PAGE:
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Power sector CO2 emissions depend on status of Clean Power Plan

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Hydrocarbon Engineering,

Trends in carbon dioxide (CO2) emissions from electricity generation through 2040 depend significantly on whether or not the Clean Power Plan (CPP) rule issued last August by the US Environmental Protection Agency (EPA) is implemented. Analysis in EIA's Annual Energy Outlook 2016 (AEO2016) examines what the CPP could mean for the fuels used to generate electricity, especially coal. On 17 May, EIA released an annotated summary of two AEO2016 cases. The Reference case assumes implementation of EPA's final CPP rule, while the No CPP case assumes the rule, enforcement of which is currently on hold pending judicial review, does not ever come into effect.

The Reference case assumes the CPP is implemented using the mass-based option (controlling the amount of CO2 emissions) rather than the rate-based option (limiting the rate of CO2 emissions per unit of electricity). The mass-based standards are modelled using allowances, with cooperation across states at the regional level and all allowance revenues rebated to ratepayers. Other CPP-related scenarios to be released over the coming weeks will examine different implementation alternatives. Some results, such as electricity prices and the mix of fuels used to generate electricity, are likely to depend significantly on compliance strategies.

In the Reference case, power sector emissions are projected to be 28% lower than the 2005 level in 2022, when the initial mass-based standards are scheduled to begin. Final targets take effect in 2030 and remain constant thereafter, and the corresponding reduction in CO2 emissions compared with 2005 levels is about 35% from 2030 - 40. In the No CPP case, power sector CO2 emissions are 7% higher than in the Reference case in 2022 and about 25% higher in 2030 and beyond, but these levels still remain well below the 2005 level. Currently, the power sector accounts for 36% of total energy-related CO2 emissions, but its share falls to 31% by 2030 in the Reference case when power sector emissions fall below those of the transportation sector. In the No CPP case, the power sector emissions remain near 36% of total energy-related CO2 emissions throughout the projection period.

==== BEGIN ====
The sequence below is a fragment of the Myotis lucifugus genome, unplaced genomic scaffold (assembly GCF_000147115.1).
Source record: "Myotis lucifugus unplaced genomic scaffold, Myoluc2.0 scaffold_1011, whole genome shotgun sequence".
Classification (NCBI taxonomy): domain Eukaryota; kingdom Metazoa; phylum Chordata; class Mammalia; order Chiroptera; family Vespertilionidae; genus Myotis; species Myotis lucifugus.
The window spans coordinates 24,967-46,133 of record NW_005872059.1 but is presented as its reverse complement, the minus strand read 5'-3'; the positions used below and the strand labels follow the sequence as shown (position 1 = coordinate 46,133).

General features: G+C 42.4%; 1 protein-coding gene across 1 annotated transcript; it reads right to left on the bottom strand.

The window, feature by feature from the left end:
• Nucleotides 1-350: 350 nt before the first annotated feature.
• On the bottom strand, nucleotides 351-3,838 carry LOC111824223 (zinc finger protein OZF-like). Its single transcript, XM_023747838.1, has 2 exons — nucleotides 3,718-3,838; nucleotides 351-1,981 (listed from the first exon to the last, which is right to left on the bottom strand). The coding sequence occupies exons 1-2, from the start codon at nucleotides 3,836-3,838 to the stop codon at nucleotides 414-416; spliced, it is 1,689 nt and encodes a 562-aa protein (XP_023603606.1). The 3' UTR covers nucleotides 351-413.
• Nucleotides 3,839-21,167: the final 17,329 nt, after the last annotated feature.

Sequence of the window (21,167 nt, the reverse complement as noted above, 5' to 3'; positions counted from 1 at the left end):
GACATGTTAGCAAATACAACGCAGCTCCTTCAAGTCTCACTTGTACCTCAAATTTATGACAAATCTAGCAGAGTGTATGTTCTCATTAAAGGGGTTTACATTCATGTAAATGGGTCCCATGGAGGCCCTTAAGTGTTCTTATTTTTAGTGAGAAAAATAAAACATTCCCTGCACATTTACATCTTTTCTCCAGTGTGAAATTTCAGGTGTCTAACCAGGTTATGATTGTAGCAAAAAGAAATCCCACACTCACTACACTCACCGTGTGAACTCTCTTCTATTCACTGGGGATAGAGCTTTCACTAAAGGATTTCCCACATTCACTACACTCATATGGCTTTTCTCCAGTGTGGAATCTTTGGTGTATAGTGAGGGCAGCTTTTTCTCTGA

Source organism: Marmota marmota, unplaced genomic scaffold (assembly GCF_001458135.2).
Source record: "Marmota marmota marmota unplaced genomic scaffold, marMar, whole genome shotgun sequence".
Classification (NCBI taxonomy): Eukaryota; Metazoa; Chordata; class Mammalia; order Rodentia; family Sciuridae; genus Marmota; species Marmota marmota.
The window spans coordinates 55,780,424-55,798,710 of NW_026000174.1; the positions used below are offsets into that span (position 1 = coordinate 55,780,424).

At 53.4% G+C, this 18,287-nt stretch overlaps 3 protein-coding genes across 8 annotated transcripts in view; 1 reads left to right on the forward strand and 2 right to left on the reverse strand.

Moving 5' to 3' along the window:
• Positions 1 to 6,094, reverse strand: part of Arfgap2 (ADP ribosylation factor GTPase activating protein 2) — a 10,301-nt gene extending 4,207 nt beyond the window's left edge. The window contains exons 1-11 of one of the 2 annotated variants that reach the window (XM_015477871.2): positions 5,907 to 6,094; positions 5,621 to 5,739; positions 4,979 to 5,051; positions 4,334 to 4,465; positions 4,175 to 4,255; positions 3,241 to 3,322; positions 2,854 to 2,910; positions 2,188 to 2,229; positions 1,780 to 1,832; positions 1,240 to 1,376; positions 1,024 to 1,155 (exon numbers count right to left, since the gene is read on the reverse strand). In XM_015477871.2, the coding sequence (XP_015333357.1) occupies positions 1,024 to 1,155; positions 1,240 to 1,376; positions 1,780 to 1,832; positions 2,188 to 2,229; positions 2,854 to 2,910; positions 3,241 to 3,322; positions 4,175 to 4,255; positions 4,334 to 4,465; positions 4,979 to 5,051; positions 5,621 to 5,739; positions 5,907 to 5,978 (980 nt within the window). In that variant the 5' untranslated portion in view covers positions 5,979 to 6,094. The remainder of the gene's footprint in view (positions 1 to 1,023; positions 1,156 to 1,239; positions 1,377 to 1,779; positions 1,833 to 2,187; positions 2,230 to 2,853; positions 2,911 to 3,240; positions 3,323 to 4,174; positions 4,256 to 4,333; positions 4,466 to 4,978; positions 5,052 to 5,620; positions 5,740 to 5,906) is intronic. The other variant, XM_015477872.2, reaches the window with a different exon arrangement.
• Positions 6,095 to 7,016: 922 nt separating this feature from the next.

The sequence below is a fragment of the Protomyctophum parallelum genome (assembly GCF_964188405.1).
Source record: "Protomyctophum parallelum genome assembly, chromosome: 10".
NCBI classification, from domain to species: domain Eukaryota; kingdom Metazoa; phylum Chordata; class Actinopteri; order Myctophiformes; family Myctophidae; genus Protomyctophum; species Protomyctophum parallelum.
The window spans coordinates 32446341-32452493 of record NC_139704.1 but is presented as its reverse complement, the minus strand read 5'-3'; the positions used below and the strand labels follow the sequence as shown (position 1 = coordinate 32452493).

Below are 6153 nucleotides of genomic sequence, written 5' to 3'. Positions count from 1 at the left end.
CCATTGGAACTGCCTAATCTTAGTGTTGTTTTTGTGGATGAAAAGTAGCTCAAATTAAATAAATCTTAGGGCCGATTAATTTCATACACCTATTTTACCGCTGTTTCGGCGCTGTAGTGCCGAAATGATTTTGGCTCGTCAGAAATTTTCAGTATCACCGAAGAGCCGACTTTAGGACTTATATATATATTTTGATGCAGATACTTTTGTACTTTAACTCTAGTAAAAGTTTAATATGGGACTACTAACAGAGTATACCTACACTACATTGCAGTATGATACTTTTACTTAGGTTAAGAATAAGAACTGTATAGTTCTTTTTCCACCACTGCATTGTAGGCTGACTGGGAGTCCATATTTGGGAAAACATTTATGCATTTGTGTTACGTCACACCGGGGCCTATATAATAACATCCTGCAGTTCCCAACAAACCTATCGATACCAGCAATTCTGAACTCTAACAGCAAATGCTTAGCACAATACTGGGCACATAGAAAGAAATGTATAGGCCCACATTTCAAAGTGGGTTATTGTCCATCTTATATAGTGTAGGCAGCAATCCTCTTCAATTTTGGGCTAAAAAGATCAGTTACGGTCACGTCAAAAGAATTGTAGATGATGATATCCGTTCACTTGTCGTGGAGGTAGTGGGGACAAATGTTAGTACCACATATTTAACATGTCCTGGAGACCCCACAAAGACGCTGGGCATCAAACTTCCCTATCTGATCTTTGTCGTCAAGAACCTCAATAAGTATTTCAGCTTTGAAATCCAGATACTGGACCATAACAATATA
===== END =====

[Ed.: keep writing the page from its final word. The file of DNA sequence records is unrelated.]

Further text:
In the Reference case, reductions in CO2 emissions to comply with the CPP are primarily achieved by switching from carbon intensive fuels, especially coal, to less carbon intensive natural gas and to zero-carbon renewable technologies such as solar and wind.

Energy efficiency in the residential, commercial, and industrial end use sectors and in the power sector also contributes to lower fuel use and emissions as end use equipment becomes more efficient and as the use of relatively energy efficient generators increases.

Adapted from press release by Rosalie Starling

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